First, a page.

Divorcing Men in Birmingham: Avert a Financial Crisis

Posted by Steven D. Eversole | Oct 04, 2013 | 0 Comments

The landscape of divorce in Alabama has changed in the last several decades, even if culturally, there is still a general viewpoint of men as the smarmy villains and women as the celebrated victims.fat

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The truth of the matter is that there is often plenty of blame to be shared by both parties, and the courts are awakening to the fact that it's not always the women who deserve the custody, the house, the spousal support, etc.

In fact, it is more often women who initiate divorce (66 percent to 44 percent, with the figures skewing even more dramatically with increasing age). It is the men who are left blindsided and scrambling to pick up the pieces. It can be even tougher when you consider that men tend to have a tougher time defining and expressing their feelings. In the end, this shuts them off from an adequate support network that might otherwise form, and may ultimately result in some poor financial decisions.

Our Birmingham divorce attorneys know that preparation is key to softening the transition in these cases. A big part of that preparation is financial. Consider that you may suddenly find yourself struggling to get by on one income rather than two. You may be tapped to pay child support and you may be forced to forgo certain assets as part of the compromise.

The more funds you have set aside – and the more knowledge you have amassed regarding your overall financial standing – the easier this process will be.

At the first indication that the relationship may be suffering, you should begin setting aside funds to cover the costs of separation. Obviously, the amount will depend on your financial situation, but by some estimates, $20,000 is a fairly safe bet.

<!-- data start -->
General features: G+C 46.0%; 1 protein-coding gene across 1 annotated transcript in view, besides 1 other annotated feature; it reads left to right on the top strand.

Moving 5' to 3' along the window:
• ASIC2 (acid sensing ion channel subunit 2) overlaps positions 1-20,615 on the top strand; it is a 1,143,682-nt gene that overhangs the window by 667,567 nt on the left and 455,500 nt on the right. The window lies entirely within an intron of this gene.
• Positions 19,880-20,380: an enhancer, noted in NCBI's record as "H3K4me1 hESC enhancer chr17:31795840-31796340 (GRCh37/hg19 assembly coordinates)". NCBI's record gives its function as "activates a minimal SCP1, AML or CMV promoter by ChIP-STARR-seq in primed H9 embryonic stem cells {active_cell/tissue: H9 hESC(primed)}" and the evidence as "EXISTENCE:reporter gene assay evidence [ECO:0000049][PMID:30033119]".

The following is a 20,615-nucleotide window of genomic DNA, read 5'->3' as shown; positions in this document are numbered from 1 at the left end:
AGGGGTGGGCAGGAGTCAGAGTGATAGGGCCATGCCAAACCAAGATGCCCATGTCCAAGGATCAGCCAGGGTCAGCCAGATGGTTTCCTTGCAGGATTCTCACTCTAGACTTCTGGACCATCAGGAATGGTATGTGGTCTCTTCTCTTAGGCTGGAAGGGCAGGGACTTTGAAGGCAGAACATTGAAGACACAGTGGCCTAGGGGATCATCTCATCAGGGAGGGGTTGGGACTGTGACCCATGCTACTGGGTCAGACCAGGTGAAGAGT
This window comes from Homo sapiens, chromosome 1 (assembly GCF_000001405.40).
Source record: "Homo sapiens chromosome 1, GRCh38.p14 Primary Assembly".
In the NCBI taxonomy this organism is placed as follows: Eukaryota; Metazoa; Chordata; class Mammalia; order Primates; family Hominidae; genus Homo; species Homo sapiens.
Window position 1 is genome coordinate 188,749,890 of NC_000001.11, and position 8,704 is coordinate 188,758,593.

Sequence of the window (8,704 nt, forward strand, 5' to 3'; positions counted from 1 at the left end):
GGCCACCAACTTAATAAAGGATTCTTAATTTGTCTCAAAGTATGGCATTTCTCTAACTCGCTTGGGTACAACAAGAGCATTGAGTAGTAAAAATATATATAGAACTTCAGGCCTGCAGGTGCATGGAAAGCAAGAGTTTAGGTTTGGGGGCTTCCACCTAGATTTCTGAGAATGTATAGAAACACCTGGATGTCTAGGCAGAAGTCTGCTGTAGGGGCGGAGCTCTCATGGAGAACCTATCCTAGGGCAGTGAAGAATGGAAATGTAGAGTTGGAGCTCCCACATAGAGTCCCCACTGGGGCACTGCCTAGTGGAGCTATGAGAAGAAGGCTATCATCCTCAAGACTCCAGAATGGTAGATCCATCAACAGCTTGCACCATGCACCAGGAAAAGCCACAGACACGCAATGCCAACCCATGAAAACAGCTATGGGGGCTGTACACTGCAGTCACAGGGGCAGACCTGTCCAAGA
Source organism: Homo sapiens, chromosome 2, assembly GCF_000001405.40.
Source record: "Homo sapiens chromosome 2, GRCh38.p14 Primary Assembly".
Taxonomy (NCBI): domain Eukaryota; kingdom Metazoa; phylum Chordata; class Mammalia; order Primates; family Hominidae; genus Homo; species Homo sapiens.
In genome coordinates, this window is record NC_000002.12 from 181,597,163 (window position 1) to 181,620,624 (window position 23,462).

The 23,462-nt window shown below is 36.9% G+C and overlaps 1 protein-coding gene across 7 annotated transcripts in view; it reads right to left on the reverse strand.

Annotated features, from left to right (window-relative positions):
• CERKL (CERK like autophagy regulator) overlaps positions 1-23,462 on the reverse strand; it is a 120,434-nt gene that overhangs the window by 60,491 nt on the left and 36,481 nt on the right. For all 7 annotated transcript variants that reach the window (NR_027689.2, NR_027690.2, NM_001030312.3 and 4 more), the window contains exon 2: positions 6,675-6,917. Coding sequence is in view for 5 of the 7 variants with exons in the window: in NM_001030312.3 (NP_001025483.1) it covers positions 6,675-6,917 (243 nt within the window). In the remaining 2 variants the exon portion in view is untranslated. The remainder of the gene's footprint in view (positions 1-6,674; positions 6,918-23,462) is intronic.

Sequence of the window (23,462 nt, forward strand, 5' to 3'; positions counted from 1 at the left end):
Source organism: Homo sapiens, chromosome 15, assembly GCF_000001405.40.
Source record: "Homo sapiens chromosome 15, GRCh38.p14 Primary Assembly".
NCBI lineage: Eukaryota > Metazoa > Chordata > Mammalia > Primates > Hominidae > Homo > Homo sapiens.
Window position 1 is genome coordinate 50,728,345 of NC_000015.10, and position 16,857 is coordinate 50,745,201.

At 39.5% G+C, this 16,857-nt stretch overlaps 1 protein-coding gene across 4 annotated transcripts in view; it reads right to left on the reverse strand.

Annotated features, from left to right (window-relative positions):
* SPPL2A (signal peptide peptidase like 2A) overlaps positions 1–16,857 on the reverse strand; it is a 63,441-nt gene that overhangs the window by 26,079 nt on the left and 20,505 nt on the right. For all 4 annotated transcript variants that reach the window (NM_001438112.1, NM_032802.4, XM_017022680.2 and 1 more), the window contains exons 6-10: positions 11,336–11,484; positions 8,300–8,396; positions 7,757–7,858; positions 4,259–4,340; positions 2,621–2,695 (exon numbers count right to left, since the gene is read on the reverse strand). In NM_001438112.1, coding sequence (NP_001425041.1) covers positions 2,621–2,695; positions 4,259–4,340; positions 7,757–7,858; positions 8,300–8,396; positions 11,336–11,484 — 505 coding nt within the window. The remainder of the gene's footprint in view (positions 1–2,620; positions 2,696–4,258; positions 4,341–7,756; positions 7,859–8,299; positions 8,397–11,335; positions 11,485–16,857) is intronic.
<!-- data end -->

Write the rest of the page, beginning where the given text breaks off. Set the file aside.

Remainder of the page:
Yes there are attorney's fees. But beyond that, you're going to need to plan on having enough to afford a second residence (until the divorce agreement allows you to cut financial ties to your first). If you intend to sell the real estate you share with your wife, there are going to be costs associated with that. You're also going to need to consult with a financial adviser, and you may want to consider setting aside for your children's therapy.

Even just bare-bones, you can likely expect to spend several thousand dollars. Going into debt might be another option, but we like to help clients avoid that if we can.

In addition to saving funds prior to the filing, consider also establishing a strict post-divorce budget. Bear in mind this won't be forever, but it will help shore up your immediate financial health in the short-term.

Don't be too proud to pursue alimony if it's something to which you might be entitled. Historically, women counted on this because they sidelined their careers to stay at home with children. Today, many families have initiated a role reversal in this regard. If so, you have every right to collect on fees that will help make your transition to single life.

You should also refrain from making any major financial decisions for at least six months to one year following the divorce. Too often we see a tendency in men to be financially impulsive following a divorce. But this can lead to even more heartache – and debt. Don't quit your job. Don't move to a new city. Don't buy a new house. Those things will still likely be an option a year from now. Allow yourself time to breathe, to adjust and to be calculated about your next move.

If you are seeking a divorce in Birmingham, contact Family Law Attorney Steven Eversole at (866) 831-5292.

Additional Resources:

8 financial tips for men getting a divorce, Sept. 30, 2013, By Hayley Krischer, LearnVest

About the Author

Steven D. Eversole

J.D., Samford University's Cumberland School of Law, Birmingham, Alabama B.A., University of Alabama, Tuscaloosa, Alabama

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